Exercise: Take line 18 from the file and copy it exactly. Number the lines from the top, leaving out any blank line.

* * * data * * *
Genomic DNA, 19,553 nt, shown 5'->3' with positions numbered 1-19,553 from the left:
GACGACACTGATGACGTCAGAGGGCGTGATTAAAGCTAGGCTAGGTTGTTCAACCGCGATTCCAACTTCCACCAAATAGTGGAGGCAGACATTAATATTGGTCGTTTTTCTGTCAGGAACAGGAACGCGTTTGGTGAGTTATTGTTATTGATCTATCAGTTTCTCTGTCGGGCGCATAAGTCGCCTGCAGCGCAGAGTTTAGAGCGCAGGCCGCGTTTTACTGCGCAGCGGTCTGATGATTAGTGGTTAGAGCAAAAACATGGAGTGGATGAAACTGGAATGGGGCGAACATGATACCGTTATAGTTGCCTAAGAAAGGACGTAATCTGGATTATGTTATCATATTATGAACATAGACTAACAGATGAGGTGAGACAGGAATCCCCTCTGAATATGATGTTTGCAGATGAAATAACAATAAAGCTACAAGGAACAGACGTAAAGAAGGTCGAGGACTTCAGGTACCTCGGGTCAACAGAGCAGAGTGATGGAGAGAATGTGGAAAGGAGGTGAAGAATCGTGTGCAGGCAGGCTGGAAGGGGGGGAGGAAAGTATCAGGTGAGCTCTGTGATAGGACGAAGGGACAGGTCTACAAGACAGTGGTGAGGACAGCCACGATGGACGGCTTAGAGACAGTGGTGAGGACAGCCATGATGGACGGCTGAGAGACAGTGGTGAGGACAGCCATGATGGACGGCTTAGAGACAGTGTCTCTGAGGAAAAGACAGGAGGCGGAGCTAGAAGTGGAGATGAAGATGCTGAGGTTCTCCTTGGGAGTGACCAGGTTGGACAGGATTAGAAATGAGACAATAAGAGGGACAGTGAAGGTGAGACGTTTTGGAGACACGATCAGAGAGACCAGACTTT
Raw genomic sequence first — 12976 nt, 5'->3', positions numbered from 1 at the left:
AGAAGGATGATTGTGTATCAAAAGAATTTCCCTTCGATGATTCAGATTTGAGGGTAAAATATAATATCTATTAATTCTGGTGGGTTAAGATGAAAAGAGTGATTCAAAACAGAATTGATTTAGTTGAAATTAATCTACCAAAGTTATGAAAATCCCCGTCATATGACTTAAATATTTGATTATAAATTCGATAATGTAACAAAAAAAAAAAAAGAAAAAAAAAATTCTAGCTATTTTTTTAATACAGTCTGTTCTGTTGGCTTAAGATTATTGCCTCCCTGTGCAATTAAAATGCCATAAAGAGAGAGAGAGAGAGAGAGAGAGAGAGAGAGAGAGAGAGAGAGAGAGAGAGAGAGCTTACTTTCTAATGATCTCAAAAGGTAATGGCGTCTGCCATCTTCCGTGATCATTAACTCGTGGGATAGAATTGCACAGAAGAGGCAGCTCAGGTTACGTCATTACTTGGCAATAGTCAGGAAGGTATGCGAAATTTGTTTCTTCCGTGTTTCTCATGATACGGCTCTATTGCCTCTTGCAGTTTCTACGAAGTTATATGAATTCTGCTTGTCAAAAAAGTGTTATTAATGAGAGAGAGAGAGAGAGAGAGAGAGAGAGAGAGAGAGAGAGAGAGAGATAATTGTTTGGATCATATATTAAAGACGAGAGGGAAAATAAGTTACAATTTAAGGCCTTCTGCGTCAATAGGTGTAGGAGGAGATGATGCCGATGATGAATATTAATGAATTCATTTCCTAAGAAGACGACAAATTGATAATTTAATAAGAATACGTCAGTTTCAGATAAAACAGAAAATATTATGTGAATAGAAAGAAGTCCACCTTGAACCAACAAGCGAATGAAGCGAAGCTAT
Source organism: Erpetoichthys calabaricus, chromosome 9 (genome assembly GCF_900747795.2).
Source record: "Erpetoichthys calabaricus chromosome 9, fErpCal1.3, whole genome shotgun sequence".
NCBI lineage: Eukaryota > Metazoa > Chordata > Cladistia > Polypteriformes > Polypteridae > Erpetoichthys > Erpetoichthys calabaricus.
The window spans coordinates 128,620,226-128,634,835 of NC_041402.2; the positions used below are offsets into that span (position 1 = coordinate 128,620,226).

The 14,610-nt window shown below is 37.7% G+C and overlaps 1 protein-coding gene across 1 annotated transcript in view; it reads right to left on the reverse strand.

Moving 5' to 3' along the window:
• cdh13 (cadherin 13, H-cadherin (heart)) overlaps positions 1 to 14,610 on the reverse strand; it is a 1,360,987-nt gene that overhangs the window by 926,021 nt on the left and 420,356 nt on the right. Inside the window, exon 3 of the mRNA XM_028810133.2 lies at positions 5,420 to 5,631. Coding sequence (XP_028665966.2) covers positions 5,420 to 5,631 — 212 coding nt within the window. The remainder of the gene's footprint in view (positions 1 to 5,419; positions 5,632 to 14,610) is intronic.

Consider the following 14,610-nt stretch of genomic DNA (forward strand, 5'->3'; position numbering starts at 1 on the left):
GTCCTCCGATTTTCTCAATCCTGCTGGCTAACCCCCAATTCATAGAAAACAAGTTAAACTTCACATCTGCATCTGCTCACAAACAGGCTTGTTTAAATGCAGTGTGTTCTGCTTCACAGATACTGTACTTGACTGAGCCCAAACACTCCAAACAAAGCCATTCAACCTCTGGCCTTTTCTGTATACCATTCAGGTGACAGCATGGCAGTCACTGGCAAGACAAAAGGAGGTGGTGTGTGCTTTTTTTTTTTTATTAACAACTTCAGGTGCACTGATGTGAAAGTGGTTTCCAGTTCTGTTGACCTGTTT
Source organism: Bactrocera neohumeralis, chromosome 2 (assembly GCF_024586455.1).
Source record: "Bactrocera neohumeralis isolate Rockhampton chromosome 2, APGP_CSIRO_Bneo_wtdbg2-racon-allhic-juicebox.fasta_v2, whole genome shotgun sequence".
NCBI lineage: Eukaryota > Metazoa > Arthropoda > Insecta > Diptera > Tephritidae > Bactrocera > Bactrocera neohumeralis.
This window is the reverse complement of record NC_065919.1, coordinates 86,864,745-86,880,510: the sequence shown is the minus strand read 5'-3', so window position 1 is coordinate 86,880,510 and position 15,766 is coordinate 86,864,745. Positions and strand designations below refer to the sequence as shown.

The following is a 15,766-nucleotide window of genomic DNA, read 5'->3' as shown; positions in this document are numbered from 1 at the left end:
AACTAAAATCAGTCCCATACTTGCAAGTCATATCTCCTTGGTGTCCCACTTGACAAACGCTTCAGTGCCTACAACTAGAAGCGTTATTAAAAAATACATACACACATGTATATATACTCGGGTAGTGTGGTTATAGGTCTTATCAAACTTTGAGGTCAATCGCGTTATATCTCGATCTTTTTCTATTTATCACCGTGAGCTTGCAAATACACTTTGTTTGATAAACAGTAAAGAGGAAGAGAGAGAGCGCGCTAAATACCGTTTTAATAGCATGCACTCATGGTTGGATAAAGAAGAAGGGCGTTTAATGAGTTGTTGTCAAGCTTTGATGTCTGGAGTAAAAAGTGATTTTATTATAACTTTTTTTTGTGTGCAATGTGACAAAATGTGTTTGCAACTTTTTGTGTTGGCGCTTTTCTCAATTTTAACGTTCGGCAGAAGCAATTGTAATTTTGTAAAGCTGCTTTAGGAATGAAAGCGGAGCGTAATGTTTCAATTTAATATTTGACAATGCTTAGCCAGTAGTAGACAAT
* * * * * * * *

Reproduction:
The following is a 15,766-nucleotide window of genomic DNA, read 5'->3' as shown; positions in this document are numbered from 1 at the left end: